To build peace without pain, he said it was clear that solutions could be found through genuine acceptance of collective human rights, which included the right to determine one’s destiny. The struggle in Ngorno Karabakh was exactly that: a struggle for the right to live freely. It was not a struggle against anyone’s religion or culture. Everyone deserved to live freely. Countries must rely on the moral and political benefits of tolerance and cooperation. The frustrations and hostilities of victims of racism should not be dismissed, as the security implications of such hopelessness could not be exaggerated. Religion had been used to tear people apart; the contradiction was, however, that faith and humanity actually bound people together.
IFTEKHAR AHMED CHOWDHURY, Adviser of Foreign Affairs for Bangladesh, said while globalization posed many challenges, it also opened up opportunities to promote cultural diversity. Although mistrust, suspicion and the misperception of “other” groups persisted, the United Nations could play the role of catalyst to promote the message of “universal respect for cultures and religions by all and for all”.
Bangladesh fully supported the Interfaith Dialogue and Cooperation for Peace, he said, pointing out that his country, among other actions, had the honour to steer the adoption of the Declaration and the Programme of Action on the Culture of Peace in 1999, had associated itself with the Group of Friends of the Alliance of Civilizations, and had been closely involved with the global agenda for the Dialogue among Civilizations of the General Assembly. The Constitution of Bangladesh guaranteed equality before the law, provided affirmative action for disadvantaged groups, and prohibited discrimination against religion, race, caste, gender or place of birth. “We have a long tradition of harmony and tolerance,” he said. He added that Bangladesh’s commitment to United Nations peacekeeping as a troop contributor remained unwavering, and that promoting tolerance and cultural diversity could reduce conflict and crime. “We also underscore the importance of inclusion of the ‘culture of peace’ in the operational activities of the Peacebuilding Commission,” he said.
SAMPSON K. BOAFO, Minister for Chieftaincy and Culture of Ghana, said that modern pluralistic societies could not afford to pay the price of cultural and religious fundamentalism, and that the universal nature of certain values and principles formed the basis of social cohesion. Dialogue on the importance of shared values must also foster respect for the other, and acknowledge and uphold diversity. The Constitution of Ghana recognized the key issue of human rights, which were also important to consider in situations of major social and economic transformations, such as those caused by globalization.
Expressing the country’s support for the High-Level Dialogue on Interreligious and Intercultural Understanding and Cooperation for Peace, he said Ghana had created a sense of peaceful coexistence with its diverse culture. Ghana’s diverse culture had roots in the country’s chieftaincy institution, which promoted the traditional values of sustaining and protecting the environment, among others. “We enjoy a lot of traditional music, drumming and dancing in our churches which are mostly of the Western tradition,” he said. “Culture and religion have blended so well that it is difficult to identify the line of division.” He hoped all countries that had challenges on interreligious and intercultural issues would come to Ghana “to find lasting solutions”.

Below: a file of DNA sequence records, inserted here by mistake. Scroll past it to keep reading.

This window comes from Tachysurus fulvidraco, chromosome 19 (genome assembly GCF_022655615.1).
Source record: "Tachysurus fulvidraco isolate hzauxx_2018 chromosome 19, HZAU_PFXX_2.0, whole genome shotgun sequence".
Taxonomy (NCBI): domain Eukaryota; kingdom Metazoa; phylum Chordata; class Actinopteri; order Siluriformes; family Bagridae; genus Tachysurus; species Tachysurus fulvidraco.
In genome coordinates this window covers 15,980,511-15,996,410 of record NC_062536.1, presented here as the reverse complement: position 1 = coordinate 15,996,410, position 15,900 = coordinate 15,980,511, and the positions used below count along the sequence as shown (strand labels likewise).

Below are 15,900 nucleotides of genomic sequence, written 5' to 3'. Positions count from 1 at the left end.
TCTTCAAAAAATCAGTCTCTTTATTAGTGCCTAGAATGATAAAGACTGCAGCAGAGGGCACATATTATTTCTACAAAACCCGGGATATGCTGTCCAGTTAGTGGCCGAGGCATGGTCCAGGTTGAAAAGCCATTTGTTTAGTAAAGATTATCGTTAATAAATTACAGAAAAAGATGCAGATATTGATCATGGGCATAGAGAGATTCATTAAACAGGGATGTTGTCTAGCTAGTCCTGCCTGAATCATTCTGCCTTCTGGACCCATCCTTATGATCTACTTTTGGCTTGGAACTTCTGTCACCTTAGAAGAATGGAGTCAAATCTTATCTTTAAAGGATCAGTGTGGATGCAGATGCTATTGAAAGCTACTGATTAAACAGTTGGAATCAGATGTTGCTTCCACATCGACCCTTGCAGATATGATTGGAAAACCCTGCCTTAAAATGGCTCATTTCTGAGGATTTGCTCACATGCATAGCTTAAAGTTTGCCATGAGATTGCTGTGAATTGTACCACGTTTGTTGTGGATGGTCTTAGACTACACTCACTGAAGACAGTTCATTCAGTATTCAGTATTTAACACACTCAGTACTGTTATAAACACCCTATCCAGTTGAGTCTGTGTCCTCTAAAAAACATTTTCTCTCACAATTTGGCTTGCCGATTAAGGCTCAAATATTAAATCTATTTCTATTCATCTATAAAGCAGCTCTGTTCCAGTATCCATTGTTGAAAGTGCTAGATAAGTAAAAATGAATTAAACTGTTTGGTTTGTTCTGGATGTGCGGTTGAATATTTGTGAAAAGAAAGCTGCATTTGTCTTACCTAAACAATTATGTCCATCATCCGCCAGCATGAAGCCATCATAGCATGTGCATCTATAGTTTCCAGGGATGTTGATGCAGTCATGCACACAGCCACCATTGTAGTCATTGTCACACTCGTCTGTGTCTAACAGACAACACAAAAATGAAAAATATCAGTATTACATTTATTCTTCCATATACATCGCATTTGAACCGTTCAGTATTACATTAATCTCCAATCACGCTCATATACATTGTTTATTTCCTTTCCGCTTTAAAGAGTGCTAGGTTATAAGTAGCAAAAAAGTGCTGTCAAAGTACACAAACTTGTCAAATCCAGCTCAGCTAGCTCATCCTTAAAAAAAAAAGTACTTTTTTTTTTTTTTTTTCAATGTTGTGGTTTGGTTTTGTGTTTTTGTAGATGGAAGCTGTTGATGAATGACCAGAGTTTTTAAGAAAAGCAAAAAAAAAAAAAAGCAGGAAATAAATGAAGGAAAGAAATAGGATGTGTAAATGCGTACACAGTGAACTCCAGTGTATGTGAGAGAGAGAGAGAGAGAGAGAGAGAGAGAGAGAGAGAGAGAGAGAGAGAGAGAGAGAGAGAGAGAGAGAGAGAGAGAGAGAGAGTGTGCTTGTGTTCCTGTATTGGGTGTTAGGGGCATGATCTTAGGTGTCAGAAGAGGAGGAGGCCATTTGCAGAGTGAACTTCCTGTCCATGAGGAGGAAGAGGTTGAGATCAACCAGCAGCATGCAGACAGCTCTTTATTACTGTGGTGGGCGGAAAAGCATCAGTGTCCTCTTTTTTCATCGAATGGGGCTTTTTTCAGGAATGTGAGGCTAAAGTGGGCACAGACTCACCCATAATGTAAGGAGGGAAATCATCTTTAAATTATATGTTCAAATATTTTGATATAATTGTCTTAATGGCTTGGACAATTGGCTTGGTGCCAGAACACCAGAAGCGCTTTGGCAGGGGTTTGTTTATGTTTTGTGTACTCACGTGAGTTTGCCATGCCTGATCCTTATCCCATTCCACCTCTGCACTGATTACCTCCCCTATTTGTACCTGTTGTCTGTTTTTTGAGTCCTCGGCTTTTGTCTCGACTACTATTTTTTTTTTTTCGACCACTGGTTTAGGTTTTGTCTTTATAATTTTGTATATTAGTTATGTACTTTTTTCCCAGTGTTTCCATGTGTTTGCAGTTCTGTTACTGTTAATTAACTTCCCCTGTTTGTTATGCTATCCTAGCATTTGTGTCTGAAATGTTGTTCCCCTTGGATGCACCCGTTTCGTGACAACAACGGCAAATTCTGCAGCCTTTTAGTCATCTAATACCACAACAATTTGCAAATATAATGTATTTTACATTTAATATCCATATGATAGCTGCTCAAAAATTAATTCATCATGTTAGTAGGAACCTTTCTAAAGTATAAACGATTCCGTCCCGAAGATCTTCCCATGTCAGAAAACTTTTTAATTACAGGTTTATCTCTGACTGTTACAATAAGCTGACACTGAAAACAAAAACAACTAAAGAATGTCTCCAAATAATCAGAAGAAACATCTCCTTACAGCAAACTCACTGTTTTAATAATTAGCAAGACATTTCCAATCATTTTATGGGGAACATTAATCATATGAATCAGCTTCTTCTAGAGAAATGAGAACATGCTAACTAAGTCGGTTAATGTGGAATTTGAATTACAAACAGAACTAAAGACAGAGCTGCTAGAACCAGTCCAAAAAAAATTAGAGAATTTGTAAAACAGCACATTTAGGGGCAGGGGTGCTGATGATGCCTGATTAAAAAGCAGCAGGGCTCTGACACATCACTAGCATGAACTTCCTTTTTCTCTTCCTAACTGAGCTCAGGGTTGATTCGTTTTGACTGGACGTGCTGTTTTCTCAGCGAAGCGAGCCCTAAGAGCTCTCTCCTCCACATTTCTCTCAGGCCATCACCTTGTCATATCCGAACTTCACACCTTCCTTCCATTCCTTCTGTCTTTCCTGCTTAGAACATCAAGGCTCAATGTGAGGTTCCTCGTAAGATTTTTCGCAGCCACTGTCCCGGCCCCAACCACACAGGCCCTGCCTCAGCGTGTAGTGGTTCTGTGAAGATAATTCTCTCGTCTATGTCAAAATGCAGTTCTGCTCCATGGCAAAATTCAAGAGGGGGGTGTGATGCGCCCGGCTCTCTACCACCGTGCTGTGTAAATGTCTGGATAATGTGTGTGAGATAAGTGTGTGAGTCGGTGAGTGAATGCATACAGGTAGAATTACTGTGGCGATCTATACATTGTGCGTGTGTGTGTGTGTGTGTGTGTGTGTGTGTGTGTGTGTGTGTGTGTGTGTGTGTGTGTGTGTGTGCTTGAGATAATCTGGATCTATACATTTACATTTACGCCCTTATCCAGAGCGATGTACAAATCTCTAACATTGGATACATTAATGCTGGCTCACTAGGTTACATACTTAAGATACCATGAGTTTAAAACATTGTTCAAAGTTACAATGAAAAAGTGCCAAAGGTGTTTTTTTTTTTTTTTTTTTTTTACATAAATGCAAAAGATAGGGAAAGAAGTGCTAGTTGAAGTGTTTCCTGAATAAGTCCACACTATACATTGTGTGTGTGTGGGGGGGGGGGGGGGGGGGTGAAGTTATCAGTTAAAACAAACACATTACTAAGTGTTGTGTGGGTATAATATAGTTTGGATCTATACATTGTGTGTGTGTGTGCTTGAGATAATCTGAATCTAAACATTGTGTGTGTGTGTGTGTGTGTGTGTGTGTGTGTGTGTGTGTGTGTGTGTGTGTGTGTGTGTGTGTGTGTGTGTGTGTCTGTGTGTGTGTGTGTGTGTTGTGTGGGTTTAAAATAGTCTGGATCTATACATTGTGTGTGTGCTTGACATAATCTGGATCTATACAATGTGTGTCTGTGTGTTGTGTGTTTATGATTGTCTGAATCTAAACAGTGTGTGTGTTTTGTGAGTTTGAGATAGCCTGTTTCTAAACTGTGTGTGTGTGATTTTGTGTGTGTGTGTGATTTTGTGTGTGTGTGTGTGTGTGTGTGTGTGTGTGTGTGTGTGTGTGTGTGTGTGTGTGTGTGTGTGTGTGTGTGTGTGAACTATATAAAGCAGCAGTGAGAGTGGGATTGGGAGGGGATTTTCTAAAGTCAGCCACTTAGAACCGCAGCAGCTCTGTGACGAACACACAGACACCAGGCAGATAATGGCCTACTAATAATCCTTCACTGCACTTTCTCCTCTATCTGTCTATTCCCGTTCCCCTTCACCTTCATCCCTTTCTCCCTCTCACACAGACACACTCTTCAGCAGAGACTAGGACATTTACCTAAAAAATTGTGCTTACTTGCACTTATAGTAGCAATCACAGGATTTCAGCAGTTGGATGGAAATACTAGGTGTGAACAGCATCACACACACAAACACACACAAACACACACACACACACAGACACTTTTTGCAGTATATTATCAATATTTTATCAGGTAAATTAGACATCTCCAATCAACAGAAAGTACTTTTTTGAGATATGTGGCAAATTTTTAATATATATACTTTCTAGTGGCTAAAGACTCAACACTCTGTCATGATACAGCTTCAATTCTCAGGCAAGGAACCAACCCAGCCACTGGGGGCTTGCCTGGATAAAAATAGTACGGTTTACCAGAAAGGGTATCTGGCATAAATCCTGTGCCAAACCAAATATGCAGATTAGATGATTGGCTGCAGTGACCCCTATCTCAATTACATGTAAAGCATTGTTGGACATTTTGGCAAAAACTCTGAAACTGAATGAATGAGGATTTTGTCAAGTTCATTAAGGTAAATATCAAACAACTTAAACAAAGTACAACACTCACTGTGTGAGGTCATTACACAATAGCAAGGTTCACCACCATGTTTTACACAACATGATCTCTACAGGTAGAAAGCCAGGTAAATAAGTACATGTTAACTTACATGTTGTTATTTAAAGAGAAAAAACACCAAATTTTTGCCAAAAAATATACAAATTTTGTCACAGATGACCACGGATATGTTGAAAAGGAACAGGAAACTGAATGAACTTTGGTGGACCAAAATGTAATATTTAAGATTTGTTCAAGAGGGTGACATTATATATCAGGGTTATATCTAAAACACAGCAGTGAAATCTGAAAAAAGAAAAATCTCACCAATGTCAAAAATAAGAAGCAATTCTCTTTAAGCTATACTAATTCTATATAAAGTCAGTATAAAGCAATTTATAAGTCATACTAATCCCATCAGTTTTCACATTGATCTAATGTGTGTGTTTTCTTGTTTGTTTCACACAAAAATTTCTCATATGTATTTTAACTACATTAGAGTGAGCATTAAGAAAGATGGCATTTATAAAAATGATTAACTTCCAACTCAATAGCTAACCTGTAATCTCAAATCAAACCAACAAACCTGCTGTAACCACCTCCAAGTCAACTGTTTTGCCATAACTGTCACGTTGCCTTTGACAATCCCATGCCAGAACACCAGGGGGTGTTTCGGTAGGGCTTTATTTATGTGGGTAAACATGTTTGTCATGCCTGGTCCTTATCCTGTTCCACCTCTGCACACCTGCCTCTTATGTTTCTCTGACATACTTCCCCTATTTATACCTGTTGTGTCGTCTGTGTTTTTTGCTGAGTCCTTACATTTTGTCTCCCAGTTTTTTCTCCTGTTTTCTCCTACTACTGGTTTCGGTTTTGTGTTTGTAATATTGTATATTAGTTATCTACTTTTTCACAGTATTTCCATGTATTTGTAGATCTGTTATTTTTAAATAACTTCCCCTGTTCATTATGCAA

TAREK MITRI, Minister of Culture and Minister for Foreign Affairs and Emigrants of Lebanon, said today’s initiative was extremely important, particularly in light of the differences in relations between nations and the dangers caused by ignorance. Extremist policies had pushed States into hostility. The international community’s interest in dialogue had intensified against a backdrop of violence and disinformation, problems that required urgent treatment. Attempts to deal with extremism and to reach peaceful solutions to conflicts had been made and it was important for States to reflect on the realism of their promises. He called on States to be more specific in defining the aims of dialogue, and agree on the rules for engaging in it. In Lebanon, dialogue was part of the national conscience and his Government attached great importance to it, even if it had not always managed to increase confidence.
During this time of interfaith division, Lebanon faced several challenges, he continued. While recognizing the need to bring about unity, he said some in Lebanon felt that diversity might threaten their sense of belonging. However, dialogue required accepting difference. It could not eliminate rivalry, but it could provide a way to bring together various factions. Dialogue helped liberalize “relations of force”, and sometimes led to resolving them. Lebanon’s experience had taught it that dialogue could help extinguish the “fires that had been lit in various conflicts”. True dialogue remained the alternative to the “shock clash of ignorance”, and the United Nations understood what was at stake. In choosing dialogue, States could respect United Nations principles. The United Nations should help his country defend its freedom and stability.